If the land is used for grazing, and ranchers shoot or poison unwanted animals, especially predators, that is not land that is in its natural ecological state. And the animals brought in to graze the land are often not suited for the natural vegetation in the location. The percentage of the entire biosphere's primary production that's been appropriated for human purposes (it doesn't matter much if it's stuff we're eating or not) is a staggering 40%. How much of this planet's ecosystems can be devoted to our purposes before we have hit the point where the system cannot maintain itself? No one knows, but we may find out in a matter of decades.
The Flow of Energy: Primary Production to Higher Trophic Levels
This gives us 58.1/149.6, or nearly 40% of potential terrestrial production (about 25 % of terrestrial + aquatic production). Caveat: These estimates are based on best available data and are approximate. They probably give the correct order of magnitude.
http://www.globalchange.umich.edu/globa ... yflow.html



Yet every one of those planted seedlings help to clean the air of its carbon footprint while feeding we humans and our food animals after they reach maturity.

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PostPosted: Fri Sep 07, 2012 9:07 pm 
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right to left wrote:
... why, if there's so much pasture lands available for livestock, did we get caught up in the system of feedlot industrial agriculture?
Transportation costs and losses to wildlife. Chickens are "sitting ducks" for almost every wildlife animal out there... even small song birds have been known to kill chickens. Pigs are the most dangerous animal on Earth in terms of human deaths but they are also rather quick to kill piglets. Farming them is a challenge without intensive livestock methods (if you want minimum deaths for maximum profits... most pig farmers go out of business due to the very low profit margins so this is not greed but business survival). Cattle are a bit more pasture friendly but people want juicy stakes rather then dry stringy ones so a fattening up process is required for customer satisfaction. That covers the main meat animals for why we need intensive agriculture. The transportation aspect includes both the live animals going to government-inspected abattoirs (slaughterhouses) and grain that has been rejected for human use. A major grain shipping point in Alberta also has two brands of meat companies in that town and as you might expect, surrounded by feedlots. All done together to save fuel and labor (the biggest expenses) and minimize losses of cattle and pigs in transportation.
right to left wrote:
From what I understood, the estimated 40% use of land-based primary production by humans was referring to the percentage of plants and other photosynthesizing organisms that break down CO2 in the atmosphere to make organic molecules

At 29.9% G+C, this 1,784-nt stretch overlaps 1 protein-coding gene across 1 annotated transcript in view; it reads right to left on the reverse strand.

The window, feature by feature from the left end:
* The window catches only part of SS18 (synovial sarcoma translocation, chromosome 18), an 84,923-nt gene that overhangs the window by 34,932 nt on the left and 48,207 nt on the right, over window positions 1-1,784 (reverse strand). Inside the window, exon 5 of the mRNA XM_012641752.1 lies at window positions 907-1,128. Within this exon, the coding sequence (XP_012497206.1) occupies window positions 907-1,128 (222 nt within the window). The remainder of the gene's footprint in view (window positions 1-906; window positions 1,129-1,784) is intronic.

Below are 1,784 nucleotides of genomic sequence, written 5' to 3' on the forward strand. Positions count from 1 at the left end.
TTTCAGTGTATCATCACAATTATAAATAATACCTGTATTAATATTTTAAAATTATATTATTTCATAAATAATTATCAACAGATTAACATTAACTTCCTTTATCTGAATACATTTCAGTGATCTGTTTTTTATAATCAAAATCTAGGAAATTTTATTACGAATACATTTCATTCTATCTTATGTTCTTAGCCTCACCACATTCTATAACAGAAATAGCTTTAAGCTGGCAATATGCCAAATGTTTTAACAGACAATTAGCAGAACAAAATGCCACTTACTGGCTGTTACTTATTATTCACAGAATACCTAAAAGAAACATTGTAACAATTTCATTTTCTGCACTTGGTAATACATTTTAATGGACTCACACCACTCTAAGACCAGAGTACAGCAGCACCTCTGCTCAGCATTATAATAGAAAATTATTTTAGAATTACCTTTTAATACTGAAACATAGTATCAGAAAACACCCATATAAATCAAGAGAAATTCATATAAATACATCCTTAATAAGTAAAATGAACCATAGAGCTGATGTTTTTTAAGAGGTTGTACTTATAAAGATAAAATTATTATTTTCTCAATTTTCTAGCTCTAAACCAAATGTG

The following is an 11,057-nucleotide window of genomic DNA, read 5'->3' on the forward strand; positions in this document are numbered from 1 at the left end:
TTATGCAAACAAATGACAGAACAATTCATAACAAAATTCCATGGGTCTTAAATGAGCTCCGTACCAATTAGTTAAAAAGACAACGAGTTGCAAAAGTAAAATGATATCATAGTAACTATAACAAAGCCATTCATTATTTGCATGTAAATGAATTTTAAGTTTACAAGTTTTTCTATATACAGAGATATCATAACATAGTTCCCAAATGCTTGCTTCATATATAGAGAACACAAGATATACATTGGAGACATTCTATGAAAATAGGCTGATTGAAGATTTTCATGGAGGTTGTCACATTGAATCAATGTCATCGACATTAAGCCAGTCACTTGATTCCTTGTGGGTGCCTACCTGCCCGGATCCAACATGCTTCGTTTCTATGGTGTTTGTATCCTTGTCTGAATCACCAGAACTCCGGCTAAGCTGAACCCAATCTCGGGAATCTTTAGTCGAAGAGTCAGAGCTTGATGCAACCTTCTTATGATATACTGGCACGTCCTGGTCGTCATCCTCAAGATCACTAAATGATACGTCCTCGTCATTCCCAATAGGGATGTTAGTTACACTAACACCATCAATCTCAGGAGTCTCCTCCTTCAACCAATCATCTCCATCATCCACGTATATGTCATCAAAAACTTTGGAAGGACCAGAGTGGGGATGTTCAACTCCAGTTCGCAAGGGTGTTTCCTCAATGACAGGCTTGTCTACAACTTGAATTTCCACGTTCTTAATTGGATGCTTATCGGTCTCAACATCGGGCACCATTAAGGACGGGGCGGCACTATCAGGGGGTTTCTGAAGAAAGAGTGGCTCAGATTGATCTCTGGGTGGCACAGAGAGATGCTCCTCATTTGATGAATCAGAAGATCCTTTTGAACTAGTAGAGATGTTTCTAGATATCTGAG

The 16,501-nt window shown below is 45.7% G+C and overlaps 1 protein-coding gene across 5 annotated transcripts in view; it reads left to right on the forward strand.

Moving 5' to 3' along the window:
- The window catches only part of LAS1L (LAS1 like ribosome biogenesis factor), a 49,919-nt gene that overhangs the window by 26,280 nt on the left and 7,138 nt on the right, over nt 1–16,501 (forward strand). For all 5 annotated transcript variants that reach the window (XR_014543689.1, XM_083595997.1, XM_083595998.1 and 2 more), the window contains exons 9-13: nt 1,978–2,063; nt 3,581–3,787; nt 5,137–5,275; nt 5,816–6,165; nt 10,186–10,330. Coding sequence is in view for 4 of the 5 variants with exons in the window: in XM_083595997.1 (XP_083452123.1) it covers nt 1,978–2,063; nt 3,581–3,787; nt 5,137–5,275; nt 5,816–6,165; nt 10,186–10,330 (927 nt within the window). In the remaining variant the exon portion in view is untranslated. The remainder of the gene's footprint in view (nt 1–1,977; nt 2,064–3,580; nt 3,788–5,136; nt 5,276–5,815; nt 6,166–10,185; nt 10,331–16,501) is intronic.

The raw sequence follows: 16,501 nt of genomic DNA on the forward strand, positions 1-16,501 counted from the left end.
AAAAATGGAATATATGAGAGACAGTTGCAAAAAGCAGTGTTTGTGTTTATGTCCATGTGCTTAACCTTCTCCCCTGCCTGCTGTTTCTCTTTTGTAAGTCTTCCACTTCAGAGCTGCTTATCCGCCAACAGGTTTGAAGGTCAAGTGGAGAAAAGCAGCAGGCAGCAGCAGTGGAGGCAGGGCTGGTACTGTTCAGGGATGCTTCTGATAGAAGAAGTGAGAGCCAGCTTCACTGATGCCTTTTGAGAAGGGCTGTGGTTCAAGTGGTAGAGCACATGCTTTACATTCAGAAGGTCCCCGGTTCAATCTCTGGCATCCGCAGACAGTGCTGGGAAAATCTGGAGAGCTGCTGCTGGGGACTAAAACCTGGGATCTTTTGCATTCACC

yes but that is 40% of ALL plant life-created CO2 that is connected to human use... the number I was looking for (and could not find last night) was what percentage of LAND used by humans is used for VEGAN FOOD... different measured variable (want land rather then CO2) and different subgroup (want vegan portion rather then all human use) and different group (want portion of human used land rather a portion of the whole globe's land... or in this case, land and sea). I was not trying to argue anything but just pointing out that the percentage as quoted was not on topic as you were trying to use it.


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PostPosted: Sat Sep 08, 2012 2:54 pm 
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Wayne Stollings wrote:
Odd definition of natural. So mountain ranges, rivers, seas, oceans, lakes, swamps, and the like are not natural too?

Even you should know that a species, any species that is not subject to predation or other effects that could limit its growth is acting outside of the balance of nature....at least for a little while.

At the present time, our consumption of renewable resources is overshooting capacity by at least 50%. Does that sound natural to you? This sort of thing occurs when a species is in a protected area with no natural predators and consumes all the available food until the population crashes. The die-off of a large reindeer herd placed on St. Matthews Island in the Bering Sea during WWII being the modern textbook example of how a population crashes. And until now, the human examples, like Easter Island and the various civilizations that depleted available resources, did not threaten the entire human species because the crises were localized events. But, that is no longer the case as modern civilization and its overuse of resources today is global. There are no undiscovered continents to start over again. So no, except for maybe a few isolated pockets on Earth like the Andaman Islands, there are no significant human populations living anything resembling a sustainable lifestyle....and that is not natural!

Quote:
That is the natural actions of humanity to build ... just as it is natural for beavers to create dams and create ponds, swamps, and other types of flooded lands.
[/quote]
In case you're not aware, a beaver's dam-building can have detrimental effects on other plant and animal life in the woods. The difference is that the beaver is still subject to predation and other natural controls on population growth.